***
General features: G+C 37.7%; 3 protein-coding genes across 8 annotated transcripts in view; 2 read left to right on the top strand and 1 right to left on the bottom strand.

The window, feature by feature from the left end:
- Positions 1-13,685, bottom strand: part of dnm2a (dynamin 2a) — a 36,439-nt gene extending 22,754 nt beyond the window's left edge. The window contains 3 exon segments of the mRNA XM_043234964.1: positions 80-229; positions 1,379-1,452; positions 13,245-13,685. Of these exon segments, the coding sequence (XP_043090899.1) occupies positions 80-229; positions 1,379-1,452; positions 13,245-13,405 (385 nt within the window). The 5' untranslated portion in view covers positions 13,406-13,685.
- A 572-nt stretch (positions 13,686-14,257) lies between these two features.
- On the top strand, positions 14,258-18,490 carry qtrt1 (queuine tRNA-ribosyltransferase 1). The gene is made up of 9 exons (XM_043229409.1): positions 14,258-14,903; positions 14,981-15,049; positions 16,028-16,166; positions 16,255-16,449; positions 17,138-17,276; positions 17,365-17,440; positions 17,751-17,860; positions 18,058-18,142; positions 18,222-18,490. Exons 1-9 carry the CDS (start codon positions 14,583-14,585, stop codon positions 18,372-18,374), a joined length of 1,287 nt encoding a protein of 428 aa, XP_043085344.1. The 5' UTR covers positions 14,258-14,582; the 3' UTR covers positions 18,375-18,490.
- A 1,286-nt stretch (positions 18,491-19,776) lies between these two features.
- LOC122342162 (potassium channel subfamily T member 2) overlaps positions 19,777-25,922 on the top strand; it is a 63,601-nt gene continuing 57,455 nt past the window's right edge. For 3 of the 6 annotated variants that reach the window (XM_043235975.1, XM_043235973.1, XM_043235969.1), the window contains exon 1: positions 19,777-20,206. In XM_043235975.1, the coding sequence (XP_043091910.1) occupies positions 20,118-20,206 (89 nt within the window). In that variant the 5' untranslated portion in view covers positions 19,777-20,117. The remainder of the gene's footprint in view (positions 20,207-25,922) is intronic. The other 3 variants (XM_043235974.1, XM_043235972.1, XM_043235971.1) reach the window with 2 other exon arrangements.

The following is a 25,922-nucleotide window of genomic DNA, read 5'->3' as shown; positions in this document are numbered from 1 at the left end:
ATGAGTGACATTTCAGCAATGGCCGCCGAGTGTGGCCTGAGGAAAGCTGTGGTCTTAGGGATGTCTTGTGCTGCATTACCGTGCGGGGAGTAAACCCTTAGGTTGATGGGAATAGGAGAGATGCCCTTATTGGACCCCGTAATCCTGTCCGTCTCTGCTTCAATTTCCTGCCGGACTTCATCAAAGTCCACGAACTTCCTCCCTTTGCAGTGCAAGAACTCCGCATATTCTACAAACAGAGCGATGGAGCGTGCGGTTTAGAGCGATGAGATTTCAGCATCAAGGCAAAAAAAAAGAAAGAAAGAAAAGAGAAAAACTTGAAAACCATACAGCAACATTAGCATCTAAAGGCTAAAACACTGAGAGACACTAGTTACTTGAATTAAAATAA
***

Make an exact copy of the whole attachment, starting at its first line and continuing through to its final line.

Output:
General features: G+C 37.7%; 3 protein-coding genes across 8 annotated transcripts in view; 2 read left to right on the top strand and 1 right to left on the bottom strand.

The window, feature by feature from the left end:
- Positions 1-13,685, bottom strand: part of dnm2a (dynamin 2a) — a 36,439-nt gene extending 22,754 nt beyond the window's left edge. The window contains 3 exon segments of the mRNA XM_043234964.1: positions 80-229; positions 1,379-1,452; positions 13,245-13,685. Of these exon segments, the coding sequence (XP_043090899.1) occupies positions 80-229; positions 1,379-1,452; positions 13,245-13,405 (385 nt within the window). The 5' untranslated portion in view covers positions 13,406-13,685.
- A 572-nt stretch (positions 13,686-14,257) lies between these two features.
- On the top strand, positions 14,258-18,490 carry qtrt1 (queuine tRNA-ribosyltransferase 1). The gene is made up of 9 exons (XM_043229409.1): positions 14,258-14,903; positions 14,981-15,049; positions 16,028-16,166; positions 16,255-16,449; positions 17,138-17,276; positions 17,365-17,440; positions 17,751-17,860; positions 18,058-18,142; positions 18,222-18,490. Exons 1-9 carry the CDS (start codon positions 14,583-14,585, stop codon positions 18,372-18,374), a joined length of 1,287 nt encoding a protein of 428 aa, XP_043085344.1. The 5' UTR covers positions 14,258-14,582; the 3' UTR covers positions 18,375-18,490.
- A 1,286-nt stretch (positions 18,491-19,776) lies between these two features.
- LOC122342162 (potassium channel subfamily T member 2) overlaps positions 19,777-25,922 on the top strand; it is a 63,601-nt gene continuing 57,455 nt past the window's right edge. For 3 of the 6 annotated variants that reach the window (XM_043235975.1, XM_043235973.1, XM_043235969.1), the window contains exon 1: positions 19,777-20,206. In XM_043235975.1, the coding sequence (XP_043091910.1) occupies positions 20,118-20,206 (89 nt within the window). In that variant the 5' untranslated portion in view covers positions 19,777-20,117. The remainder of the gene's footprint in view (positions 20,207-25,922) is intronic. The other 3 variants (XM_043235974.1, XM_043235972.1, XM_043235971.1) reach the window with 2 other exon arrangements.

The following is a 25,922-nucleotide window of genomic DNA, read 5'->3' as shown; positions in this document are numbered from 1 at the left end:
ATGAGTGACATTTCAGCAATGGCCGCCGAGTGTGGCCTGAGGAAAGCTGTGGTCTTAGGGATGTCTTGTGCTGCATTACCGTGCGGGGAGTAAACCCTTAGGTTGATGGGAATAGGAGAGATGCCCTTATTGGACCCCGTAATCCTGTCCGTCTCTGCTTCAATTTCCTGCCGGACTTCATCAAAGTCCACGAACTTCCTCCCTTTGCAGTGCAAGAACTCCGCATATTCTACAAACAGAGCGATGGAGCGTGCGGTTTAGAGCGATGAGATTTCAGCATCAAGGCAAAAAAAAAGAAAGAAAGAAAAGAGAAAAACTTGAAAACCATACAGCAACATTAGCATCTAAAGGCTAAAACACTGAGAGACACTAGTTACTTGAATTAAAATAA